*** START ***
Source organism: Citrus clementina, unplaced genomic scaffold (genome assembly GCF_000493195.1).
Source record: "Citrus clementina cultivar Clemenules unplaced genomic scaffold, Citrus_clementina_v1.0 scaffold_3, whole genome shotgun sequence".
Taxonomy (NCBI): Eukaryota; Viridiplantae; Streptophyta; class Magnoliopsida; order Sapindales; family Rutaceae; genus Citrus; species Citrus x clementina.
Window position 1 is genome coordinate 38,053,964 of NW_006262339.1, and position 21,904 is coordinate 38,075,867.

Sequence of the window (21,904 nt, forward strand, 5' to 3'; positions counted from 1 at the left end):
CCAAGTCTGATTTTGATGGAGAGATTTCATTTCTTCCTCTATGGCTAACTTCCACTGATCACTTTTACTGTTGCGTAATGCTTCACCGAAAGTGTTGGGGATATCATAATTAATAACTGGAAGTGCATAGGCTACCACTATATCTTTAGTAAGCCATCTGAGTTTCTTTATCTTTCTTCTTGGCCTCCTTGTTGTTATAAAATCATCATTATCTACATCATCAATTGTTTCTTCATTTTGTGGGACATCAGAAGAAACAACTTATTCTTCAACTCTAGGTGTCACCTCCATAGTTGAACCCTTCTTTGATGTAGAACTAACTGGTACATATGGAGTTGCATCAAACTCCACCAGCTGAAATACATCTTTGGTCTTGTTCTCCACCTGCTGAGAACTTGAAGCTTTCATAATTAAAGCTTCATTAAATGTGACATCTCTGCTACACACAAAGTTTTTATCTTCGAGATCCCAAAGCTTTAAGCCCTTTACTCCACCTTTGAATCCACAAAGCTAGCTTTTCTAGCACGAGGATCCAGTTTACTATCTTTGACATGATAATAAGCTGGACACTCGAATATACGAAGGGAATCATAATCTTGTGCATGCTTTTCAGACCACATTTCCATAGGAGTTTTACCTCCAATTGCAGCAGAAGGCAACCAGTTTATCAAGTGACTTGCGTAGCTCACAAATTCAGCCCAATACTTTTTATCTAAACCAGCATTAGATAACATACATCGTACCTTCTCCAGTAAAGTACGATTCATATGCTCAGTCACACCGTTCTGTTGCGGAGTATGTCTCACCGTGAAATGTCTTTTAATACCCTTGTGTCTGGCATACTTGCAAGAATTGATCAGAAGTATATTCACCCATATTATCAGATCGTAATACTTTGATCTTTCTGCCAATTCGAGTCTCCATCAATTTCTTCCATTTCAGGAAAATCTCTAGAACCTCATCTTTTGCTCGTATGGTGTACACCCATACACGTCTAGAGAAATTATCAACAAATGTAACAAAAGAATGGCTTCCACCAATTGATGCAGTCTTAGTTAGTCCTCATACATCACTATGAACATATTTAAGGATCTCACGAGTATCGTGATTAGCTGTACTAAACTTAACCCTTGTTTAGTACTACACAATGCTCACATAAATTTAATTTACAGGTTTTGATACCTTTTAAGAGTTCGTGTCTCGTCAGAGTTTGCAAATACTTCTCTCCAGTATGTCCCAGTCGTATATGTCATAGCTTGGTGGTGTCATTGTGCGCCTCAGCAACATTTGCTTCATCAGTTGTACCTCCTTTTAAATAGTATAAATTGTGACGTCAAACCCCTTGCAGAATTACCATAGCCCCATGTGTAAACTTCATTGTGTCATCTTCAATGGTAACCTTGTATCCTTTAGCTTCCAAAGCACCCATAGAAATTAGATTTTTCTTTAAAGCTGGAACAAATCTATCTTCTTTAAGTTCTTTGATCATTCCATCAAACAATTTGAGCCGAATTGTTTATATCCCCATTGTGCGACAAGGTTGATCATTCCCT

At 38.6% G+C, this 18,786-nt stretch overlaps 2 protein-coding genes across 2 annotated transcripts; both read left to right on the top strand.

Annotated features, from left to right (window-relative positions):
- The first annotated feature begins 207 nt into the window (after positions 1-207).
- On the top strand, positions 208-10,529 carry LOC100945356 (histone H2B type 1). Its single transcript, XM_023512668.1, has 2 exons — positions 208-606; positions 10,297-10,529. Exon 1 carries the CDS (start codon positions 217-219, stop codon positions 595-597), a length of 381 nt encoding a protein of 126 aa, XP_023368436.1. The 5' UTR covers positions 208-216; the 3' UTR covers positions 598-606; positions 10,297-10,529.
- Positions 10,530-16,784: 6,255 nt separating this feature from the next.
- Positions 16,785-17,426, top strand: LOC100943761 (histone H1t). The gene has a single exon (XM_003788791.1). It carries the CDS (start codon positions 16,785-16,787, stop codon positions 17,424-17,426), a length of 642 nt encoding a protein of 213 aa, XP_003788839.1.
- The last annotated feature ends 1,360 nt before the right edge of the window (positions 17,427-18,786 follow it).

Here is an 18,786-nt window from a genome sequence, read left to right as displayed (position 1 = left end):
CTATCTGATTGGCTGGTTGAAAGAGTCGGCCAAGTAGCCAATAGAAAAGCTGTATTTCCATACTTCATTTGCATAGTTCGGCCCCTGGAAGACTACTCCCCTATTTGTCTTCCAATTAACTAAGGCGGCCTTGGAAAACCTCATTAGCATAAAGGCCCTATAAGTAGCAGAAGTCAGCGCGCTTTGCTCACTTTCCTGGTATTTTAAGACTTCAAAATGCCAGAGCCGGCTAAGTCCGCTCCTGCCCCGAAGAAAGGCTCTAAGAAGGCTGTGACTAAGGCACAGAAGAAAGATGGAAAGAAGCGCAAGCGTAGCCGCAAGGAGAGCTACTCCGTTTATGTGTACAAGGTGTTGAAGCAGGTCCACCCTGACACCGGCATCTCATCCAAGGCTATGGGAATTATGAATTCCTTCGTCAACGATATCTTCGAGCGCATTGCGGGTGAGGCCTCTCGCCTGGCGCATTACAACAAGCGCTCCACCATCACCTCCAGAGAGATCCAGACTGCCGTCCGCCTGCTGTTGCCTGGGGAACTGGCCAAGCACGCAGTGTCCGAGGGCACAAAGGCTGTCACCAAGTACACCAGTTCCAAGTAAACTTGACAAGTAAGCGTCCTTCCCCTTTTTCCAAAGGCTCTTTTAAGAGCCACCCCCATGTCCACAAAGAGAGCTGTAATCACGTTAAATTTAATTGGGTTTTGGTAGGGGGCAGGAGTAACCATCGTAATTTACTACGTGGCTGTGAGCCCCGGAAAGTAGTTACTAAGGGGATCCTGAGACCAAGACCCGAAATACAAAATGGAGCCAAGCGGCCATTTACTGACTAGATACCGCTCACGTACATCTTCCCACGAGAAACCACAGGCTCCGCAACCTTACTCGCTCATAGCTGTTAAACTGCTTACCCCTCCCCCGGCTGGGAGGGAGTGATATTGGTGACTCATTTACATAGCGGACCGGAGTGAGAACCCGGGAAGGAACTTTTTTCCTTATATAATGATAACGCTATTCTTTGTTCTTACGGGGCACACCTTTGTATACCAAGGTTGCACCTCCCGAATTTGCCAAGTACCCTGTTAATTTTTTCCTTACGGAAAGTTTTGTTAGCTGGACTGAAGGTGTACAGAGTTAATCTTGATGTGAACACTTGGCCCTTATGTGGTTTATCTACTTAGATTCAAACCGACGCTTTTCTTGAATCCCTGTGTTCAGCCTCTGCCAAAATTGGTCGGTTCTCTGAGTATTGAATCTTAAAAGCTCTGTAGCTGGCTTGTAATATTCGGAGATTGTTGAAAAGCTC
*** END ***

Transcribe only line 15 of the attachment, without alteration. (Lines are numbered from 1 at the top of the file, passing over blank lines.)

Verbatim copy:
CTATCTGATTGGCTGGTTGAAAGAGTCGGCCAAGTAGCCAATAGAAAAGCTGTATTTCCATACTTCATTTGCATAGTTCGGCCCCTGGAAGACTACTCCCCTATTTGTCTTCCAATTAACTAAGGCGGCCTTGGAAAACCTCATTAGCATAAAGGCCCTATAAGTAGCAGAAGTCAGCGCGCTTTGCTCACTTTCCTGGTATTTTAAGACTTCAAAATGCCAGAGCCGGCTAAGTCCGCTCCTGCCCCGAAGAAAGGCTCTAAGAAGGCTGTGACTAAGGCACAGAAGAAAGATGGAAAGAAGCGCAAGCGTAGCCGCAAGGAGAGCTACTCCGTTTATGTGTACAAGGTGTTGAAGCAGGTCCACCCTGACACCGGCATCTCATCCAAGGCTATGGGAATTATGAATTCCTTCGTCAACGATATCTTCGAGCGCATTGCGGGTGAGGCCTCTCGCCTGGCGCATTACAACAAGCGCTCCACCATCACCTCCAGAGAGATCCAGACTGCCGTCCGCCTGCTGTTGCCTGGGGAACTGGCCAAGCACGCAGTGTCCGAGGGCACAAAGGCTGTCACCAAGTACACCAGTTCCAAGTAAACTTGACAAGTAAGCGTCCTTCCCCTTTTTCCAAAGGCTCTTTTAAGAGCCACCCCCATGTCCACAAAGAGAGCTGTAATCACGTTAAATTTAATTGGGTTTTGGTAGGGGGCAGGAGTAACCATCGTAATTTACTACGTGGCTGTGAGCCCCGGAAAGTAGTTACTAAGGGGATCCTGAGACCAAGACCCGAAATACAAAATGGAGCCAAGCGGCCATTTACTGACTAGATACCGCTCACGTACATCTTCCCACGAGAAACCACAGGCTCCGCAACCTTACTCGCTCATAGCTGTTAAACTGCTTACCCCTCCCCCGGCTGGGAGGGAGTGATATTGGTGACTCATTTACATAGCGGACCGGAGTGAGAACCCGGGAAGGAACTTTTTTCCTTATATAATGATAACGCTATTCTTTGTTCTTACGGGGCACACCTTTGTATACCAAGGTTGCACCTCCCGAATTTGCCAAGTACCCTGTTAATTTTTTCCTTACGGAAAGTTTTGTTAGCTGGACTGAAGGTGTACAGAGTTAATCTTGATGTGAACACTTGGCCCTTATGTGGTTTATCTACTTAGATTCAAACCGACGCTTTTCTTGAATCCCTGTGTTCAGCCTCTGCCAAAATTGGTCGGTTCTCTGAGTATTGAATCTTAAAAGCTCTGTAGCTGGCTTGTAATATTCGGAGATTGTTGAAAAGCTC